Lord of the Flies

 
 
 
 
William Golding's (1954) Lord of the Flies can be viewed fr4om many perspectives, from a religious analogy to a mirror of civilization at large. Whichever perspective one views the novel from, however, one central theme remains pervasive throughout the novel. The central theme is how human beings are often their own worst enemy, causing chaos and destruction even in the midst of a tropical paradise.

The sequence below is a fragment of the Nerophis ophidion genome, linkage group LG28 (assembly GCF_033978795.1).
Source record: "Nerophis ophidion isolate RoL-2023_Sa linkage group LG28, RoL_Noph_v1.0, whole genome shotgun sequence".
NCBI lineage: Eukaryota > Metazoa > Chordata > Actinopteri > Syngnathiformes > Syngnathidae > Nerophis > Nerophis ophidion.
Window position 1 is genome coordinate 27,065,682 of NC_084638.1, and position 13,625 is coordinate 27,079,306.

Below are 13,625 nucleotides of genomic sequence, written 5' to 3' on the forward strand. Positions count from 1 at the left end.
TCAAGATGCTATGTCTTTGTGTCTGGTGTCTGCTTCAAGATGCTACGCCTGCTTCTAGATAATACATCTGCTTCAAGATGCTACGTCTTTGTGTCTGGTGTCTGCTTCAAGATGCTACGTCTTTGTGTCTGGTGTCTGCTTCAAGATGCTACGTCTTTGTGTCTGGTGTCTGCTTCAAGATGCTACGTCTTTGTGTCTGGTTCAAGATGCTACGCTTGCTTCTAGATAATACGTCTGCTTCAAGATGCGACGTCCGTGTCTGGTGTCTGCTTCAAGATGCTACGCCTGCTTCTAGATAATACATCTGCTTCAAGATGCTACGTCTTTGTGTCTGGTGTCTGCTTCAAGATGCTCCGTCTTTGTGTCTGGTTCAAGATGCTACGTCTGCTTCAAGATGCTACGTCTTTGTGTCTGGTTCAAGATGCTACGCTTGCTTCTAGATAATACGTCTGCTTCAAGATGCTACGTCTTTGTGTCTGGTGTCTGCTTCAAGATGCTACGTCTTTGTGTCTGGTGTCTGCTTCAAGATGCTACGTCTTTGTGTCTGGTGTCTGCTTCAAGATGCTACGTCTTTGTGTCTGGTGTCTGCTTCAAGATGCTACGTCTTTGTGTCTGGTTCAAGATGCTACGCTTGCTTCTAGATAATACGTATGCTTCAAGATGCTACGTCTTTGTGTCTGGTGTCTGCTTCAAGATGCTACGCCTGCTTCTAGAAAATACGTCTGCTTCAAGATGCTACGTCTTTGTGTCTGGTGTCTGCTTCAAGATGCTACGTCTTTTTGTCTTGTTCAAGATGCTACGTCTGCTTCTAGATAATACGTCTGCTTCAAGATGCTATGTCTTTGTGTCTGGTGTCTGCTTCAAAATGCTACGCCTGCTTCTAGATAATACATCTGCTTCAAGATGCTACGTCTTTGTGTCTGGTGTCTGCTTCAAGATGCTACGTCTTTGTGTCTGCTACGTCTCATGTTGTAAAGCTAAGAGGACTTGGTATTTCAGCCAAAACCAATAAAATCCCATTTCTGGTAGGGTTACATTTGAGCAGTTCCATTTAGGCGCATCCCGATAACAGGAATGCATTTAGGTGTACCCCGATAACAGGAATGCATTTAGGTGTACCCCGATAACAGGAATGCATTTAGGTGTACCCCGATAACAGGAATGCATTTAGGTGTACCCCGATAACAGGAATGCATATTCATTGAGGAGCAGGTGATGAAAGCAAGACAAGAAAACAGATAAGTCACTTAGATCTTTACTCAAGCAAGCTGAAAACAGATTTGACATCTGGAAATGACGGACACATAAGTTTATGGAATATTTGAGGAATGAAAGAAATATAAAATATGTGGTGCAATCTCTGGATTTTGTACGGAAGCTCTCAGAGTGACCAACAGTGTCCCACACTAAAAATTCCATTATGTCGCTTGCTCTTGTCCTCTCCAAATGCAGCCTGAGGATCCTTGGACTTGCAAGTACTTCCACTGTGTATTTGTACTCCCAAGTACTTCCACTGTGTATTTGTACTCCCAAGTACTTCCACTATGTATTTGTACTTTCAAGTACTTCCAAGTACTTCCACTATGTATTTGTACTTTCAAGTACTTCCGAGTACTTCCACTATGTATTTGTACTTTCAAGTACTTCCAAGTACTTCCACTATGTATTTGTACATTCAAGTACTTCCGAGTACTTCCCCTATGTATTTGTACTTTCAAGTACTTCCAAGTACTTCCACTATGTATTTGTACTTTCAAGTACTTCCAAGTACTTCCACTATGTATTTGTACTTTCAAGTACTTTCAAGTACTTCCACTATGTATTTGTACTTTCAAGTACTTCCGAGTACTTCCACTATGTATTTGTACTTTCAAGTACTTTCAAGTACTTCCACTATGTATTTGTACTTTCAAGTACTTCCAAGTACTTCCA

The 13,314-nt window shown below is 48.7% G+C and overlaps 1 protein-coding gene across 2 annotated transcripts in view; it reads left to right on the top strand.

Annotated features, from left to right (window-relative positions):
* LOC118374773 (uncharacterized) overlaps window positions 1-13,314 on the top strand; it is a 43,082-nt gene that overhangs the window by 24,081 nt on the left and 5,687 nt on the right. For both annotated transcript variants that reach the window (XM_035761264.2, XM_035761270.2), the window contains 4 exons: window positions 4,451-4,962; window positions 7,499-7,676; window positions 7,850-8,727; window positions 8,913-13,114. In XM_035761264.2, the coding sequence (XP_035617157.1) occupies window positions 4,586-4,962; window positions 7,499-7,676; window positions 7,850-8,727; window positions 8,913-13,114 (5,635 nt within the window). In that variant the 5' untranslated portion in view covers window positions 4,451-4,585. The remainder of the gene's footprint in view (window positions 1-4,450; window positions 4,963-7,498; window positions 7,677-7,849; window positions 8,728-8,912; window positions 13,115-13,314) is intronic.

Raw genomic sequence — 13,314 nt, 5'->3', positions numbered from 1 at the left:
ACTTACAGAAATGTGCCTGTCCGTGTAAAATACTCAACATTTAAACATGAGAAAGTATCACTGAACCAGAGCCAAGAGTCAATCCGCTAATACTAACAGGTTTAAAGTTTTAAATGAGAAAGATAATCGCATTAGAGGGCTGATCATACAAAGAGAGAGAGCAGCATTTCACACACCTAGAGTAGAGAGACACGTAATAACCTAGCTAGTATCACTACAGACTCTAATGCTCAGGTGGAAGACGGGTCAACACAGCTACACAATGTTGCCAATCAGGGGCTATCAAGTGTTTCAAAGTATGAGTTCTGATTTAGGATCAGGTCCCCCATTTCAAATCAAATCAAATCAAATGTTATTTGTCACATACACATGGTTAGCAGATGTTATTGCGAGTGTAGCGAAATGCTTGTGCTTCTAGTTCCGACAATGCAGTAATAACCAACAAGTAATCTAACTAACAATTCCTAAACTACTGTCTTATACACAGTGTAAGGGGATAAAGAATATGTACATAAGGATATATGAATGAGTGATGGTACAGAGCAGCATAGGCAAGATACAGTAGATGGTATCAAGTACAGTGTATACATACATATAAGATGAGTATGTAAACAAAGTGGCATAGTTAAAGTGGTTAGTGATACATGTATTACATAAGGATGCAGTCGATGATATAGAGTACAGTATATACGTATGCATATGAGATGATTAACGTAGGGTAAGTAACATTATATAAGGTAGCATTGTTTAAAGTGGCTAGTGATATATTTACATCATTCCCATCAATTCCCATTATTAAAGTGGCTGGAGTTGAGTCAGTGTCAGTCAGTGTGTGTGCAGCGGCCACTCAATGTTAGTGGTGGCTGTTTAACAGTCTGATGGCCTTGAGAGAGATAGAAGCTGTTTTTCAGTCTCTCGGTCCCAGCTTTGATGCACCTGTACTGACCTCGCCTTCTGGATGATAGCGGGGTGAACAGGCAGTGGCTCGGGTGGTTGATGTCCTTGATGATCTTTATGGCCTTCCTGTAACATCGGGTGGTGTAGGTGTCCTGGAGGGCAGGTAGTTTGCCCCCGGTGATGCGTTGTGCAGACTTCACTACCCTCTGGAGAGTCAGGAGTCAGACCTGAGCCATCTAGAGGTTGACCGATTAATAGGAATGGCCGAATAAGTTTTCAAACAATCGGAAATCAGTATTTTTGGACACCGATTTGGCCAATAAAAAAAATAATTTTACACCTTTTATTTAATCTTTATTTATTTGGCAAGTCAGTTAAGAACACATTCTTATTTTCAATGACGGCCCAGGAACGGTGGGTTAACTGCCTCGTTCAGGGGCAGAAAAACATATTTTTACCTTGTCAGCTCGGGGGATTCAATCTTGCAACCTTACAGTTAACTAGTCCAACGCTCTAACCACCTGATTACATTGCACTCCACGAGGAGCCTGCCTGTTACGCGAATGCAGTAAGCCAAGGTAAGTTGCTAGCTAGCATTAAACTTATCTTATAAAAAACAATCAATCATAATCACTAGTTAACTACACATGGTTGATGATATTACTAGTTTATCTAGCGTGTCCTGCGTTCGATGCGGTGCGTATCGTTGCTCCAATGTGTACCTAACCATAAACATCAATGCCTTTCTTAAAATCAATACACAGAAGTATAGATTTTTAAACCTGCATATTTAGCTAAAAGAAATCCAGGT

The ending of the novel involves the rescue of a group of stranded boys from an island. While on the island, the boys descend into brutality and end up murdering each other. Ralph, who has represented order and civility throughout their island existence, weeps in tears for his dead friend Piggy and for his lost innocence. He now knows how violent and brutal man can be to man. As we are told by the narrator, "Ralph wept for the end of innocence, the darkness of man's heart, and the fall through the air of the true, wise friend called Piggy" (Golding 1954, 184). This is extremely significant to the main theme. The boys are a group of young children stranded on an island. When the naval officer arrives, just in time to save Ralph from the other boys' savagery, he tells them he thinks they might have done something more adventurous. This is Golding's use of irony to underscore man's brutality to man. For it symbolizes that even young children on an island that represents virtually untold adventures, the boys have turned to brutality, c

     
 
 
 
    

 

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